Poor Obama

Yesterday, the Associated Press reported that Barack Obama admitted he was tired during his trip to Oslo earlier this month to accept the Nobel Peace Prize, but this isn't the first time we've heard about how tired the president is.

In February, barely two weeks following his inauguration, Obama was already tired of being cooped up in the White House. Perhaps that was part of his motivation for shortly afterwards embarking on the nationwide "You're All Suckers Tour" he used to curry support for a phony stimulus bill. Just a month later, he was too tired to act appropriately for Gordon Brown's visit the White House.

So what do we know thus far?

The president was tired at the beginning of his term shortly after taking office, and now he's tired as he reaches the end of his first year in office. What happened in between? Well, we never heard how tired Obama was of the parties at the White House, his introduction to the D.C. social scene, the date nights with Michelle, the long weekends with the family, the fundraisers, the trips taken to give "historic" speeches, the late night talk show appearances, the golf outings, or the pickup basketball games.

But of course we didn't, because for him that all encapsulates the fun of being the President of the United States. What Obama finds tiring is the actual work of governing, work that he has tried to delegate as much as possible to others because he never really wanted or expected to have to buckle down and do it himself. But he's found out he can't always just give the fun speeches; you know, the ones he calls "historic". Sometimes he has to give the somber speeches, as in the cases of the terrorist attacks on Ft. Hood and Northwest Flight 253. Those aren't fun because that's just the president doing his job. Nor can it be fun for him that he's trying to reform an entire nation in his image, but the people of that nation are standing up to him and saying "No!"  So what we have here is a president who's not having only the fun he had hoped for and he's tired as a result.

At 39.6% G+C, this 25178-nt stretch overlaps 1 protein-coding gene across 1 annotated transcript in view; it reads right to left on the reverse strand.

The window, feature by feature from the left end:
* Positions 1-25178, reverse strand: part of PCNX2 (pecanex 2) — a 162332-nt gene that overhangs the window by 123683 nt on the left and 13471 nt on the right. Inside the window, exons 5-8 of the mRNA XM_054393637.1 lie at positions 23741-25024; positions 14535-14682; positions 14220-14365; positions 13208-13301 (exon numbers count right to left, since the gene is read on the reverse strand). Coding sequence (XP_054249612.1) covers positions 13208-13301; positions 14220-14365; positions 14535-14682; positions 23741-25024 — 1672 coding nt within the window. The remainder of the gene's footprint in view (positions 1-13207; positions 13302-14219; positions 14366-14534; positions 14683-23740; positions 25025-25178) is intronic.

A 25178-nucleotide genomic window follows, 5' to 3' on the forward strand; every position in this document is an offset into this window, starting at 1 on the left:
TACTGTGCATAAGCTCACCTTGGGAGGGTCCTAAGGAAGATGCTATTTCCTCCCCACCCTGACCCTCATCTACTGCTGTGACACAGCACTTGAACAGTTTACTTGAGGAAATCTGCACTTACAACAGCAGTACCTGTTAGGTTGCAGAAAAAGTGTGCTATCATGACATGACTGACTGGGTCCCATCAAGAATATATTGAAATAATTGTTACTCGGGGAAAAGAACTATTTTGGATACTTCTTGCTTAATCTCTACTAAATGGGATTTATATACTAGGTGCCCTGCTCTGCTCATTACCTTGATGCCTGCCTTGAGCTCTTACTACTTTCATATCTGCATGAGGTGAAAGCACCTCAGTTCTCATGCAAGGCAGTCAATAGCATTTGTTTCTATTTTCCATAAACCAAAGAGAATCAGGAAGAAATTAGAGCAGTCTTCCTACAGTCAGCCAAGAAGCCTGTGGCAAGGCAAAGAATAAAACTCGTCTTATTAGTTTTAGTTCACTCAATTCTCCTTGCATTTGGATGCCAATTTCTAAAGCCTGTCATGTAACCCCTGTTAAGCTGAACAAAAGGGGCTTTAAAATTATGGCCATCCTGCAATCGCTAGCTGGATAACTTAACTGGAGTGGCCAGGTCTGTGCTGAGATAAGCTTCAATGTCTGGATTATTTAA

Obama is tired because he thought we were going to let him socialize this country as quickly as possible and then he and Reggie Love could get back to their riveting games of H-O-R-S-E.  Perhaps he can try to take solace in the old proverb, "no one is tired on the day on the victory", but for him victory is a long way away. I understand his frustration. Mr. President, in case you didn't know, the American people are a resilient bunch, but we are tired too. Let's work together to put Hope and Change to bed.

J.C. Arenas is a frequent contributor to American Thinker and welcomes your comments at jcarenas.com
Yesterday, the Associated Press reported that Barack Obama admitted he was tired during his trip to Oslo earlier this month to accept the Nobel Peace Prize, but this isn't the first time we've heard about how tired the president is.

In February, barely two weeks following his inauguration, Obama was already tired of being cooped up in the White House. Perhaps that was part of his motivation for shortly afterwards embarking on the nationwide "You're All Suckers Tour" he used to curry support for a phony stimulus bill. Just a month later, he was too tired to act appropriately for Gordon Brown's visit the White House.

So what do we know thus far?

The president was tired at the beginning of his term shortly after taking office, and now he's tired as he reaches the end of his first year in office. What happened in between? Well, we never heard how tired Obama was of the parties at the White House, his introduction to the D.C. social scene, the date nights with Michelle, the long weekends with the family, the fundraisers, the trips taken to give "historic" speeches, the late night talk show appearances, the golf outings, or the pickup basketball games.

But of course we didn't, because for him that all encapsulates the fun of being the President of the United States. What Obama finds tiring is the actual work of governing, work that he has tried to delegate as much as possible to others because he never really wanted or expected to have to buckle down and do it himself. But he's found out he can't always just give the fun speeches; you know, the ones he calls "historic". Sometimes he has to give the somber speeches, as in the cases of the terrorist attacks on Ft. Hood and Northwest Flight 253. Those aren't fun because that's just the president doing his job. Nor can it be fun for him that he's trying to reform an entire nation in his image, but the people of that nation are standing up to him and saying "No!"  So what we have here is a president who's not having only the fun he had hoped for and he's tired as a result.

Obama is tired because he thought we were going to let him socialize this country as quickly as possible and then he and Reggie Love could get back to their riveting games of H-O-R-S-E.  Perhaps he can try to take solace in the old proverb, "no one is tired on the day on the victory", but for him victory is a long way away. I understand his frustration. Mr. President, in case you didn't know, the American people are a resilient bunch, but we are tired too. Let's work together to put Hope and Change to bed.

J.C. Arenas is a frequent contributor to American Thinker and welcomes your comments at jcarenas.com

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